A significant negative correlation (P = 0.007, rs = –0.59) was shown to exist between the NAA/Cr ratio and the GCS score for each patient, indicating that the loss of NAA in patients after TBI was related to the severity of injury. In addition, the Cho/Cr ratio correlated significantly with the PTA (P = 0.03, rs = 0.49) of these patients. This implies that an increase in Cho in areas of normal-appearing white matter in patients after TBI correlates with injury severity. A significant negative correlation (P = 0.008, rs = –0.59) was also found between the NAA/Cho ratio and the GCS of the patients (Fig. 2), and was presumed to be a consequence of the decrease in NAA and the increase in Cho. Similarly, there was a significant negative correlation (P = 0.006, rs = –0.60) between the length of PTA and the NAA/Cho ratio in patients after TBI (Fig. 3). Estimation of the length of PTA is more subjective than the objective measurement of the GCS (Wilson et al., 1994); consequently, the patients were considered in groups who were mildly, moderately and severely injured, as distinct from the actual length of PTA.

Fig. 2

Data from controls and patients, illustrating the significant relationship between NAA/Cho ratio and GCS (rs = –0.59, P = 0.008).

Fig. 3

Data from controls and patients, illustrating the significant relationship between NAA/Cho ratio and PTA group (rs = –0.60, P = 0.006).

There was no lactate visible in the spectra of any of the patients or control subjects and the post-gadolinium T1-weighted images showed no evidence of blood–brain barrier breakdown in the areas from which the spectra were acquired.


The principal findings of this study are that the NAA/Cr ratio is decreased and the Cho/Cr increased in normal-appearing white matter in patients after TBI. The reduction in the NAA/Cr ratio was significant in moderately and severely injured patients whilst the Cho/Cr ratio was significantly increased, compared with controls, in all patient groups. Furthermore, there was a significant correlation between the level of decreased NAA, increased Cho and severity of injury.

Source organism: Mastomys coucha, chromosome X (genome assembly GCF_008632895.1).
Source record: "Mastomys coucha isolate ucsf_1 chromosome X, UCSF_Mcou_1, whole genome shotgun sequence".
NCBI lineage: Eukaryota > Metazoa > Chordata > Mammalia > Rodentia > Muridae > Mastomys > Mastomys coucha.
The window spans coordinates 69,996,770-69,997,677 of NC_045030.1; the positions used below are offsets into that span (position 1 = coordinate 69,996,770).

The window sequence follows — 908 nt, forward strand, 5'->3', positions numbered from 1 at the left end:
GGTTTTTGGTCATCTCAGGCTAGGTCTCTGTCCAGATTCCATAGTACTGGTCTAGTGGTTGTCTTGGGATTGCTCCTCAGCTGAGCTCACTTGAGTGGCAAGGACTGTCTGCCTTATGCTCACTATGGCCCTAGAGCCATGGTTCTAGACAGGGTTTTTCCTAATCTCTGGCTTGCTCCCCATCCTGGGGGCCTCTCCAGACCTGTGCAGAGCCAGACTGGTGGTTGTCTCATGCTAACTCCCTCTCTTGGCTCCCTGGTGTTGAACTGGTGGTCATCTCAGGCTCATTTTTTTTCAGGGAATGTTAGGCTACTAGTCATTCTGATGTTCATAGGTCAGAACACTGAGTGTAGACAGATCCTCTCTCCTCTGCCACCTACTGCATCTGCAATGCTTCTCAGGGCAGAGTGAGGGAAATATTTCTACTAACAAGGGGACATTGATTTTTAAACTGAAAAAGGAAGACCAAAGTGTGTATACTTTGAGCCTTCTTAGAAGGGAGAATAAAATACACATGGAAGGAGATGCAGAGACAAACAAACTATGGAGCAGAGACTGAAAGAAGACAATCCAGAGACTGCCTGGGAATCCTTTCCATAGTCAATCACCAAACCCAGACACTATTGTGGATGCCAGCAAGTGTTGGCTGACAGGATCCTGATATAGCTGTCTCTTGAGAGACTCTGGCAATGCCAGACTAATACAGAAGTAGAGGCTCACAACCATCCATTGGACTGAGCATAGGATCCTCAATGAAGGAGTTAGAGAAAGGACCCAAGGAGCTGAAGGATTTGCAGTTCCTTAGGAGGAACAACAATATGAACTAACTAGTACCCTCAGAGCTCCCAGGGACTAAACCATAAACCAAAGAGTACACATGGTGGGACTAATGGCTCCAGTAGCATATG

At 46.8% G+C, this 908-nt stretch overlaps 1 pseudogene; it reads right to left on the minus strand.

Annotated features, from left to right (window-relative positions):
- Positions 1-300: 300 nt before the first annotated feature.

A reduction in NAA has been found previously in patients after TBI in both the grey matter (Ricci et al., 1997; Ross et al., 1998; Friedman et al., 1999) and the white matter (Choe et al., 1995; Cecil et al., 1998; Friedman et al., 1998; Ross et al., 1998), but these papers made no reference to the severity of injury. Furthermore, the previous studies have generally performed the MRS investigations in the later stages (6 weeks to several years) after TBI. An acute (within 1 day) reduction in NAA has only been described in patients with severe head injury in areas of visible contusion (Condon et al., 1998), and there was an early (within 1 month) reduction in NAA in a cohort of paediatric and adult patients (Ross et al., 1998). The present study performed the MRS investigation in the early stages after TBI, with a mean delay of 11 days after injury. Our results are in keeping with these previous studies in finding a reduction in the NAA levels in the early stages after TBI, but in addition there was a significant correlation of reduced NAA with the severity of head injury.